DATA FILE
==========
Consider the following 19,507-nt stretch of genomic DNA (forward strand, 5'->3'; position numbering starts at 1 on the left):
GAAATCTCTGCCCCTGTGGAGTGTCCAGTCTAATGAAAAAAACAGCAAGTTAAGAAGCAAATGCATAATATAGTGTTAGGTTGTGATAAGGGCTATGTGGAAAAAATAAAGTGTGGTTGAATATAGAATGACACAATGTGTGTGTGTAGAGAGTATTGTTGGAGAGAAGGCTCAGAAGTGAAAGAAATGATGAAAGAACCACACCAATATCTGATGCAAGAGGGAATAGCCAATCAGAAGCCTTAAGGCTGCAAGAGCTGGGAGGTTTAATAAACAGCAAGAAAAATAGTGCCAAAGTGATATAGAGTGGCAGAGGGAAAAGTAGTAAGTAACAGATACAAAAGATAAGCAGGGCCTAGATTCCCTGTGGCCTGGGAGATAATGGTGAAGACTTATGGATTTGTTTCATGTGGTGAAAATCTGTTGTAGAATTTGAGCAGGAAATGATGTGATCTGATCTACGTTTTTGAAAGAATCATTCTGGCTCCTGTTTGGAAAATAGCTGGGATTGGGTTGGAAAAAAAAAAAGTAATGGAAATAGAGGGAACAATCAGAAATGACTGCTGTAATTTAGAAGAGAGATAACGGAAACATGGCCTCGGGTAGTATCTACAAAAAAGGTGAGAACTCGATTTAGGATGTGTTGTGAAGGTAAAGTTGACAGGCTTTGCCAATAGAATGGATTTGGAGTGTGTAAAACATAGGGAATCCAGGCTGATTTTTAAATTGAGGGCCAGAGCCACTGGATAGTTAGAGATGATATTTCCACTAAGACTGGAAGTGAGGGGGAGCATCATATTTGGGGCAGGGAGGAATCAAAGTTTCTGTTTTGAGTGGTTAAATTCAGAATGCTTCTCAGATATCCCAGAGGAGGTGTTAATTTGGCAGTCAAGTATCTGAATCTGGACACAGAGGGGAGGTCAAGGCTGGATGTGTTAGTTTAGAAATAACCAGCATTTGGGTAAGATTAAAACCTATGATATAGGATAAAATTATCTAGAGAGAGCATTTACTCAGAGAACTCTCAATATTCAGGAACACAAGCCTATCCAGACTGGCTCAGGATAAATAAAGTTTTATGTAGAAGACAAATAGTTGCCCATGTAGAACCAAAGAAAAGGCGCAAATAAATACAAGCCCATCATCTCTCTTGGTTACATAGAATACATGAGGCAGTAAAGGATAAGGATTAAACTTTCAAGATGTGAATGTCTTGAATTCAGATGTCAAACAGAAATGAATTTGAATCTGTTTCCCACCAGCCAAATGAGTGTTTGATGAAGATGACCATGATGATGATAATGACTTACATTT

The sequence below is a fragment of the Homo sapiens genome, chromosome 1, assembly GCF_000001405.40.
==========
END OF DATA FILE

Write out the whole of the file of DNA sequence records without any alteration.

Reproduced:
Consider the following 19,507-nt stretch of genomic DNA (forward strand, 5'->3'; position numbering starts at 1 on the left):
GAAATCTCTGCCCCTGTGGAGTGTCCAGTCTAATGAAAAAAACAGCAAGTTAAGAAGCAAATGCATAATATAGTGTTAGGTTGTGATAAGGGCTATGTGGAAAAAATAAAGTGTGGTTGAATATAGAATGACACAATGTGTGTGTGTAGAGAGTATTGTTGGAGAGAAGGCTCAGAAGTGAAAGAAATGATGAAAGAACCACACCAATATCTGATGCAAGAGGGAATAGCCAATCAGAAGCCTTAAGGCTGCAAGAGCTGGGAGGTTTAATAAACAGCAAGAAAAATAGTGCCAAAGTGATATAGAGTGGCAGAGGGAAAAGTAGTAAGTAACAGATACAAAAGATAAGCAGGGCCTAGATTCCCTGTGGCCTGGGAGATAATGGTGAAGACTTATGGATTTGTTTCATGTGGTGAAAATCTGTTGTAGAATTTGAGCAGGAAATGATGTGATCTGATCTACGTTTTTGAAAGAATCATTCTGGCTCCTGTTTGGAAAATAGCTGGGATTGGGTTGGAAAAAAAAAAAGTAATGGAAATAGAGGGAACAATCAGAAATGACTGCTGTAATTTAGAAGAGAGATAACGGAAACATGGCCTCGGGTAGTATCTACAAAAAAGGTGAGAACTCGATTTAGGATGTGTTGTGAAGGTAAAGTTGACAGGCTTTGCCAATAGAATGGATTTGGAGTGTGTAAAACATAGGGAATCCAGGCTGATTTTTAAATTGAGGGCCAGAGCCACTGGATAGTTAGAGATGATATTTCCACTAAGACTGGAAGTGAGGGGGAGCATCATATTTGGGGCAGGGAGGAATCAAAGTTTCTGTTTTGAGTGGTTAAATTCAGAATGCTTCTCAGATATCCCAGAGGAGGTGTTAATTTGGCAGTCAAGTATCTGAATCTGGACACAGAGGGGAGGTCAAGGCTGGATGTGTTAGTTTAGAAATAACCAGCATTTGGGTAAGATTAAAACCTATGATATAGGATAAAATTATCTAGAGAGAGCATTTACTCAGAGAACTCTCAATATTCAGGAACACAAGCCTATCCAGACTGGCTCAGGATAAATAAAGTTTTATGTAGAAGACAAATAGTTGCCCATGTAGAACCAAAGAAAAGGCGCAAATAAATACAAGCCCATCATCTCTCTTGGTTACATAGAATACATGAGGCAGTAAAGGATAAGGATTAAACTTTCAAGATGTGAATGTCTTGAATTCAGATGTCAAACAGAAATGAATTTGAATCTGTTTCCCACCAGCCAAATGAGTGTTTGATGAAGATGACCATGATGATGATAATGACTTACATTT

The sequence below is a fragment of the Homo sapiens genome, chromosome 1, assembly GCF_000001405.40.